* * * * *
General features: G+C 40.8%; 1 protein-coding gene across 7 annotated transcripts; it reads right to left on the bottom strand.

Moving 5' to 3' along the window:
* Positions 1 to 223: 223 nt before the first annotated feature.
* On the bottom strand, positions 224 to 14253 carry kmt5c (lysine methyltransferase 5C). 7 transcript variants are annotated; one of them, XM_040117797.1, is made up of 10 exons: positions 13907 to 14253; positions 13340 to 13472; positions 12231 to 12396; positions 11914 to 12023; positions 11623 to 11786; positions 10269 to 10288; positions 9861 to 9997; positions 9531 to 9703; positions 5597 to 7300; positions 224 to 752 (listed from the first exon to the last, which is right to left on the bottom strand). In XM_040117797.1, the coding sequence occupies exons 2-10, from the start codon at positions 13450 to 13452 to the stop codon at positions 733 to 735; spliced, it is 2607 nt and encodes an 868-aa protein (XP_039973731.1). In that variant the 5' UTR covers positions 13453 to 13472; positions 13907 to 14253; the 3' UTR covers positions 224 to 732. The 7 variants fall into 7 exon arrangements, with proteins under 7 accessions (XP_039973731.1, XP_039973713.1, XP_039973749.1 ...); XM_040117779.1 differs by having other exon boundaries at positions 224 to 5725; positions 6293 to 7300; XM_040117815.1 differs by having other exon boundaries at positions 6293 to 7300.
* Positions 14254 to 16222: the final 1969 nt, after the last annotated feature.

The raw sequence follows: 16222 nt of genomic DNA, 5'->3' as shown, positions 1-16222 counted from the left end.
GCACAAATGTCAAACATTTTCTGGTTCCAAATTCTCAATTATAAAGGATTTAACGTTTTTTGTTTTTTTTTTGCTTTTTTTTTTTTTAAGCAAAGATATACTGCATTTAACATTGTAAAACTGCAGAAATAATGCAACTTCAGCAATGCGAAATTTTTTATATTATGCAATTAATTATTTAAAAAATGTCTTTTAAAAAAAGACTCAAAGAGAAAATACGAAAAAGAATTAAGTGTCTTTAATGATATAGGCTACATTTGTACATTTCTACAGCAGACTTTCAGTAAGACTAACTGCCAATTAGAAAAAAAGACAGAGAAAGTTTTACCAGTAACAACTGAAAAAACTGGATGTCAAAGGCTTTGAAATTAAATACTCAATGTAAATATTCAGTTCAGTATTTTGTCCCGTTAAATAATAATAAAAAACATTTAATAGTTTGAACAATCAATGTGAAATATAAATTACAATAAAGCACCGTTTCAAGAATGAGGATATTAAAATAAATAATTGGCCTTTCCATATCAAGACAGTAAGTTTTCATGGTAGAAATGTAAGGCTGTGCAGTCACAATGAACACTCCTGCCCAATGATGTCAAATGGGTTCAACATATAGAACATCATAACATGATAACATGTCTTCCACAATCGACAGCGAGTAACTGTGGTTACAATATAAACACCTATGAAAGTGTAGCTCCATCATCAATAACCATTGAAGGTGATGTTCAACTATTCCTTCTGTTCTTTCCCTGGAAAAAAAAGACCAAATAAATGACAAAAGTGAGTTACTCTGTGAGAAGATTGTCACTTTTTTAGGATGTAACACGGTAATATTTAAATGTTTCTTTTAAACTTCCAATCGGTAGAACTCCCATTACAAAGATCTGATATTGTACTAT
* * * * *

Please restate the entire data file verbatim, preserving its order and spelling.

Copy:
General features: G+C 40.8%; 1 protein-coding gene across 7 annotated transcripts; it reads right to left on the bottom strand.

Moving 5' to 3' along the window:
* Positions 1 to 223: 223 nt before the first annotated feature.
* On the bottom strand, positions 224 to 14253 carry kmt5c (lysine methyltransferase 5C). 7 transcript variants are annotated; one of them, XM_040117797.1, is made up of 10 exons: positions 13907 to 14253; positions 13340 to 13472; positions 12231 to 12396; positions 11914 to 12023; positions 11623 to 11786; positions 10269 to 10288; positions 9861 to 9997; positions 9531 to 9703; positions 5597 to 7300; positions 224 to 752 (listed from the first exon to the last, which is right to left on the bottom strand). In XM_040117797.1, the coding sequence occupies exons 2-10, from the start codon at positions 13450 to 13452 to the stop codon at positions 733 to 735; spliced, it is 2607 nt and encodes an 868-aa protein (XP_039973731.1). In that variant the 5' UTR covers positions 13453 to 13472; positions 13907 to 14253; the 3' UTR covers positions 224 to 732. The 7 variants fall into 7 exon arrangements, with proteins under 7 accessions (XP_039973731.1, XP_039973713.1, XP_039973749.1 ...); XM_040117779.1 differs by having other exon boundaries at positions 224 to 5725; positions 6293 to 7300; XM_040117815.1 differs by having other exon boundaries at positions 6293 to 7300.
* Positions 14254 to 16222: the final 1969 nt, after the last annotated feature.

The raw sequence follows: 16222 nt of genomic DNA, 5'->3' as shown, positions 1-16222 counted from the left end.
GCACAAATGTCAAACATTTTCTGGTTCCAAATTCTCAATTATAAAGGATTTAACGTTTTTTGTTTTTTTTTTGCTTTTTTTTTTTTTAAGCAAAGATATACTGCATTTAACATTGTAAAACTGCAGAAATAATGCAACTTCAGCAATGCGAAATTTTTTATATTATGCAATTAATTATTTAAAAAATGTCTTTTAAAAAAAGACTCAAAGAGAAAATACGAAAAAGAATTAAGTGTCTTTAATGATATAGGCTACATTTGTACATTTCTACAGCAGACTTTCAGTAAGACTAACTGCCAATTAGAAAAAAAGACAGAGAAAGTTTTACCAGTAACAACTGAAAAAACTGGATGTCAAAGGCTTTGAAATTAAATACTCAATGTAAATATTCAGTTCAGTATTTTGTCCCGTTAAATAATAATAAAAAACATTTAATAGTTTGAACAATCAATGTGAAATATAAATTACAATAAAGCACCGTTTCAAGAATGAGGATATTAAAATAAATAATTGGCCTTTCCATATCAAGACAGTAAGTTTTCATGGTAGAAATGTAAGGCTGTGCAGTCACAATGAACACTCCTGCCCAATGATGTCAAATGGGTTCAACATATAGAACATCATAACATGATAACATGTCTTCCACAATCGACAGCGAGTAACTGTGGTTACAATATAAACACCTATGAAAGTGTAGCTCCATCATCAATAACCATTGAAGGTGATGTTCAACTATTCCTTCTGTTCTTTCCCTGGAAAAAAAAGACCAAATAAATGACAAAAGTGAGTTACTCTGTGAGAAGATTGTCACTTTTTTAGGATGTAACACGGTAATATTTAAATGTTTCTTTTAAACTTCCAATCGGTAGAACTCCCATTACAAAGATCTGATATTGTACTAT